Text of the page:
Homeland by Cory Doctorow is the sequel to Little Brother, and like its predecessor is not so much a novel as a manifesto for change, for a better world dominated by altruism and individuals, not money and corporations – a bottom-up rather than top-down society.
The book’s been on my to-read pile for a while (I find it hard to read fiction while I’m writing). I enjoyed Little Brother and was looking forward to finding out what happened next in Marcus Yallow’s life – and, indeed, I rattled through its 400-odd pages more quickly than I usually do. Partially, I suspect, because I’m already familiar with a great deal of the technology discussed in the book. Partially, too, because the plot is straightforward and fast-paced.
Where the plot does pause, it’s because Doctorow, through his protagonist Marcus, is climbing on a hobby horse. That sounds pejorative, I know, and I don’t really mean it that way. If you’re familiar with Boing Boing, the blog Doctorow and others write, you’ll know his obsession with cold-brew coffee: an obsession ascribed to Marcus in the book, who leaves no bean unturned in his quest to convert others to the technique – which is described in detail. Similarly, there’s enough technical detail in the book – accurate, not technobabble – to convert the reader to Marcus’s other obsessions, personal security and privacy.
This is the point of the book: to energise and activate its target teen audience (yes, it’s a YA book: deal with it). The plot serves to illustrate the problems and solutions Doctorow wants us to consider, and to adopt, from cold-brew coffee to secure forks of Android to fairer, freer elections.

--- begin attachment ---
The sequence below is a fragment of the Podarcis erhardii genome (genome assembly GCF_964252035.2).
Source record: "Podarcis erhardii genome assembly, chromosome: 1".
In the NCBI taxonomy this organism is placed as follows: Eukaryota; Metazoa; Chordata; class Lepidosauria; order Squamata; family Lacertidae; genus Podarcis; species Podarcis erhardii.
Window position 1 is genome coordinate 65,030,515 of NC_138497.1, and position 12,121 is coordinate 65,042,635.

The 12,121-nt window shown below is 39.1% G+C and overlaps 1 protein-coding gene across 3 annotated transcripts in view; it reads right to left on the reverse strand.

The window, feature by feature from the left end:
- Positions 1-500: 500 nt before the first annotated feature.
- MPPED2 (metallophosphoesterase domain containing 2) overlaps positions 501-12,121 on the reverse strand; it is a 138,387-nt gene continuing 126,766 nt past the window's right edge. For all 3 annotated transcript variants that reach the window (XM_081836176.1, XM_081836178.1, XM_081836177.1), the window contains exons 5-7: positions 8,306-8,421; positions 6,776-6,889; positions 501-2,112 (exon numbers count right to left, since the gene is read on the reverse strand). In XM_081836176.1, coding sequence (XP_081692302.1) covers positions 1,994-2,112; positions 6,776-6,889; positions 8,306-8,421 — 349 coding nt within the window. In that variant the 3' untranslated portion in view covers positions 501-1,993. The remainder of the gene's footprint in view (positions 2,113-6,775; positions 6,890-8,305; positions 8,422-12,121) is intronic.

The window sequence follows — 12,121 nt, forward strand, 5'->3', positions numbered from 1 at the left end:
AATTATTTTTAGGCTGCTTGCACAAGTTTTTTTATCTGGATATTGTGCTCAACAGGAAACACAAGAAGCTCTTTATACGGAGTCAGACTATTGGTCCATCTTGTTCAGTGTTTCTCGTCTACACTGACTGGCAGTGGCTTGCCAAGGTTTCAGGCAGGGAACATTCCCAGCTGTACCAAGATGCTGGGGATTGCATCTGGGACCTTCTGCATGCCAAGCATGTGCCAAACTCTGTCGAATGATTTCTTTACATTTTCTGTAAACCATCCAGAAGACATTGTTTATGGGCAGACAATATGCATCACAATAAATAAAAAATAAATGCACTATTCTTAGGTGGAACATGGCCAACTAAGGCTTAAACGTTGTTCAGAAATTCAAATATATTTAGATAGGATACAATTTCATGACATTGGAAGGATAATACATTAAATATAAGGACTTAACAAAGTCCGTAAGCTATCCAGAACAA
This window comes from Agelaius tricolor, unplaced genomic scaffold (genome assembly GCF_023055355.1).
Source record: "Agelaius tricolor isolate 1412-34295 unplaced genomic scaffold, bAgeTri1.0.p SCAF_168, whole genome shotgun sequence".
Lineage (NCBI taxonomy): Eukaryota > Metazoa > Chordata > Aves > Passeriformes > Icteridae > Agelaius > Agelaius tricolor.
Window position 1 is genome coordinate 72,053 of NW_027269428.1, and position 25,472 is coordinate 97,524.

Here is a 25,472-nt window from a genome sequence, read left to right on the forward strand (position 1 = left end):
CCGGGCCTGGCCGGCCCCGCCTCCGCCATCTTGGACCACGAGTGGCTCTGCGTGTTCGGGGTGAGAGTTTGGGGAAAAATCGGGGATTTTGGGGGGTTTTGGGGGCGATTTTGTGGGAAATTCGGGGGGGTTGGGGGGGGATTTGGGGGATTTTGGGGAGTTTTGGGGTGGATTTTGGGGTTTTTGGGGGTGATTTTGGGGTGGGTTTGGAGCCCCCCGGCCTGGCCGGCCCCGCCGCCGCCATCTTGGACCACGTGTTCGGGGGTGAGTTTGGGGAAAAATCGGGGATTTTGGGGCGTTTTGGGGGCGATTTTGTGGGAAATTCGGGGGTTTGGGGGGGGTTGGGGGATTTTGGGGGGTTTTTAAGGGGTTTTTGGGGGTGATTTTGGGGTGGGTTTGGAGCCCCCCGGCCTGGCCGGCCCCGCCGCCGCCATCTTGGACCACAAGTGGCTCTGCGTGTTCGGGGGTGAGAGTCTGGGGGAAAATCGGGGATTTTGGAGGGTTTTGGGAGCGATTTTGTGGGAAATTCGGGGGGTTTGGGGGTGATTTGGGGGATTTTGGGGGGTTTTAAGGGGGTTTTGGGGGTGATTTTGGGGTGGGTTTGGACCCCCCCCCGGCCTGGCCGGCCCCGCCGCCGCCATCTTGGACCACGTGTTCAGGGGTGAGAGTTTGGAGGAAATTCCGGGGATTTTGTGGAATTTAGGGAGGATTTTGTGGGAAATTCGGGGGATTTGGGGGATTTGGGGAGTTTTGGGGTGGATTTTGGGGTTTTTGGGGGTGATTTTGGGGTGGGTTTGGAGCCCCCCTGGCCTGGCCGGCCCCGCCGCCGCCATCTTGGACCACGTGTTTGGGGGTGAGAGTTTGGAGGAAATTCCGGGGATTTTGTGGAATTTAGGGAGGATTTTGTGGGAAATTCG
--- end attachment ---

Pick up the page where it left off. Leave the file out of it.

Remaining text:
That’s not to say the plot is irrelevant: it is staggeringly so. In the almost two years since publication its depiction of a militarised, out-of-control police has been shown utterly true in scenes across the United States. And given some of the events in the book it’s hard to believe Homeland was published before Edward Snowden’s revelations of the extent of government surveillance of our activities. Doctorow’s fears, sadly, are all too real.
Talking of reality, one early scene jarred. In a tent at Burning Man surrounded by a dust storm, Marcus chances upon some non-fictional characters: real people, making cameo appearances in the book. Perhaps the target teen audience would like that. Cynical old me found it twee and unnecessary, bordering on laughable. Thankfully any other cameos were disguised.
I enjoy Doctorow’s books: they’re readable, intelligent, and technologically literate. In Homeland he has an important message to communicate, and he communicates it well. But I have to say, no amount of persuasion will get me drinking coffee.